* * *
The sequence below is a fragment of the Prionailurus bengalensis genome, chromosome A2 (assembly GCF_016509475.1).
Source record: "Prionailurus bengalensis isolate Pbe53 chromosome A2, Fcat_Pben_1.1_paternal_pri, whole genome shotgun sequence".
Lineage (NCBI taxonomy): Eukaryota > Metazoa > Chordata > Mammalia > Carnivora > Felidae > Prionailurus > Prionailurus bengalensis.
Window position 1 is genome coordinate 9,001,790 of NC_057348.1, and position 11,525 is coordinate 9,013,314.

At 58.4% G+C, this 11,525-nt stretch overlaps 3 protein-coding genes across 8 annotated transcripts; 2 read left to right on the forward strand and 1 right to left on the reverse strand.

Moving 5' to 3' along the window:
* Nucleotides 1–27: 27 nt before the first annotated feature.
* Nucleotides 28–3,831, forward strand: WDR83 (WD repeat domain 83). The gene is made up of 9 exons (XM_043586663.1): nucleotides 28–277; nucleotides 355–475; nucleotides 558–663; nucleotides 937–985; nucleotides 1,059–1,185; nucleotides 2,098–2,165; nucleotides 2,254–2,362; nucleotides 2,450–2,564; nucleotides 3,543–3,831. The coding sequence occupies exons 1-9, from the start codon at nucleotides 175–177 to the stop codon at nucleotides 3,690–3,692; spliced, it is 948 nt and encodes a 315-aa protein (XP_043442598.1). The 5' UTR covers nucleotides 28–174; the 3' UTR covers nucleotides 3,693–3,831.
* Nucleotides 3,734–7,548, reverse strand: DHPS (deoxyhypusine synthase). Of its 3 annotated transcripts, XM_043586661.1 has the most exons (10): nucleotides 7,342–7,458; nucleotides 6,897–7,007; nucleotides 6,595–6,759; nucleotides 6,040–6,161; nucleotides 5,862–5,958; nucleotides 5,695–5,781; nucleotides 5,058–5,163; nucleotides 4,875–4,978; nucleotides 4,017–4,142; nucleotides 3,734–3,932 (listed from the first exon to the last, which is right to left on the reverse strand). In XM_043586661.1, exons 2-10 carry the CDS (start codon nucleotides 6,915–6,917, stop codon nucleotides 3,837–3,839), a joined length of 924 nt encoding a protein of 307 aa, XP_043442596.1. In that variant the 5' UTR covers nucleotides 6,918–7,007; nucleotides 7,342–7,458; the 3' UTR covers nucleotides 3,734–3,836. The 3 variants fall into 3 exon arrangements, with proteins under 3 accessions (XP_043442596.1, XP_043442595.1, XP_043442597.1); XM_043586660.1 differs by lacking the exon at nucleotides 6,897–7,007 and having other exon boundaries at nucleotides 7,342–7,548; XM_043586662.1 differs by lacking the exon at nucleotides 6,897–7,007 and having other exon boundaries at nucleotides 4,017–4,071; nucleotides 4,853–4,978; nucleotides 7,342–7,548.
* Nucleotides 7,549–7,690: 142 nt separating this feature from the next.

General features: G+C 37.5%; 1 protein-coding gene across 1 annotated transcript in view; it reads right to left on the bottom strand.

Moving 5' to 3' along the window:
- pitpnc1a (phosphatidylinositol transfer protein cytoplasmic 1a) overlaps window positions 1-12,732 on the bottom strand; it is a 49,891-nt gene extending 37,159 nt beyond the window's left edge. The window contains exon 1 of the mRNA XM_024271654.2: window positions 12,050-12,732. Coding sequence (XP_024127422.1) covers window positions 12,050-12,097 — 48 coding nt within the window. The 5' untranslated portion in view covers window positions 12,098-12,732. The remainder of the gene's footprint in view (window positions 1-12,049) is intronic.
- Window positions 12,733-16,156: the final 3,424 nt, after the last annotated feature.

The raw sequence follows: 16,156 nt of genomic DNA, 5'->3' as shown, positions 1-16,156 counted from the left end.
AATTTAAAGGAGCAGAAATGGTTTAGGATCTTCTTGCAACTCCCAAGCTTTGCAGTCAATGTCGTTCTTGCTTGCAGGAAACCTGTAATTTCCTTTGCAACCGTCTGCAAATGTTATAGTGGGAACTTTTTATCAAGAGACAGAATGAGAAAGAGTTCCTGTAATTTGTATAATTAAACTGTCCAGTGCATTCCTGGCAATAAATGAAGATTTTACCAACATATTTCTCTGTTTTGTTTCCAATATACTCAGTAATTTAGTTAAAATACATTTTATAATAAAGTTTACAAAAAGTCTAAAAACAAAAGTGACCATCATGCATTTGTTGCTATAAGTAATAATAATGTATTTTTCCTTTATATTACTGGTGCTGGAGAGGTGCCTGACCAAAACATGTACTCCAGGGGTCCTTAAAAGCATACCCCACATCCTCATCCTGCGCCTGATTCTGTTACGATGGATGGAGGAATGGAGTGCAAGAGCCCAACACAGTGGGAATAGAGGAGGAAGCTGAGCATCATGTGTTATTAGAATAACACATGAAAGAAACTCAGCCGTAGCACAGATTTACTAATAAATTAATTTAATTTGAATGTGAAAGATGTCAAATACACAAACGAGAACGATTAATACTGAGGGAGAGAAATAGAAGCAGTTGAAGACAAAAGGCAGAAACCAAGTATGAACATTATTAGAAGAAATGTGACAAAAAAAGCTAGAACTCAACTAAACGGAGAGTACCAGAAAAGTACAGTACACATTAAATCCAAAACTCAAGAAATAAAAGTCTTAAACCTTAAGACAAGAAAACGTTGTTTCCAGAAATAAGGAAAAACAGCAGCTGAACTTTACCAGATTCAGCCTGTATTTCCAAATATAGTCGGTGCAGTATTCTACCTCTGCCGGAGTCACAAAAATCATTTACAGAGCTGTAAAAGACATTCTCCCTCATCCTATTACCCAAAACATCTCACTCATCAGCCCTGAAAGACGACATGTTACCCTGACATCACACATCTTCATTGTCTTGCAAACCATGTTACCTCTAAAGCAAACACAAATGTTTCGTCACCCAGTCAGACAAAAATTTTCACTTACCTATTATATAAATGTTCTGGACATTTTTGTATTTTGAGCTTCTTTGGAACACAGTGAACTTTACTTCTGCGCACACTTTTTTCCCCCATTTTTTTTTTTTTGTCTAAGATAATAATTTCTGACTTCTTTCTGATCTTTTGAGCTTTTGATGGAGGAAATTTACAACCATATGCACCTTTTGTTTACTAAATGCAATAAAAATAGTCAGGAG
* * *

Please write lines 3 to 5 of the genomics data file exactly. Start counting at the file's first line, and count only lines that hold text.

Lineage (NCBI taxonomy): Eukaryota > Metazoa > Chordata > Mammalia > Carnivora > Felidae > Prionailurus > Prionailurus bengalensis.
Window position 1 is genome coordinate 9,001,790 of NC_057348.1, and position 11,525 is coordinate 9,013,314.

At 58.4% G+C, this 11,525-nt stretch overlaps 3 protein-coding genes across 8 annotated transcripts; 2 read left to right on the forward strand and 1 right to left on the reverse strand.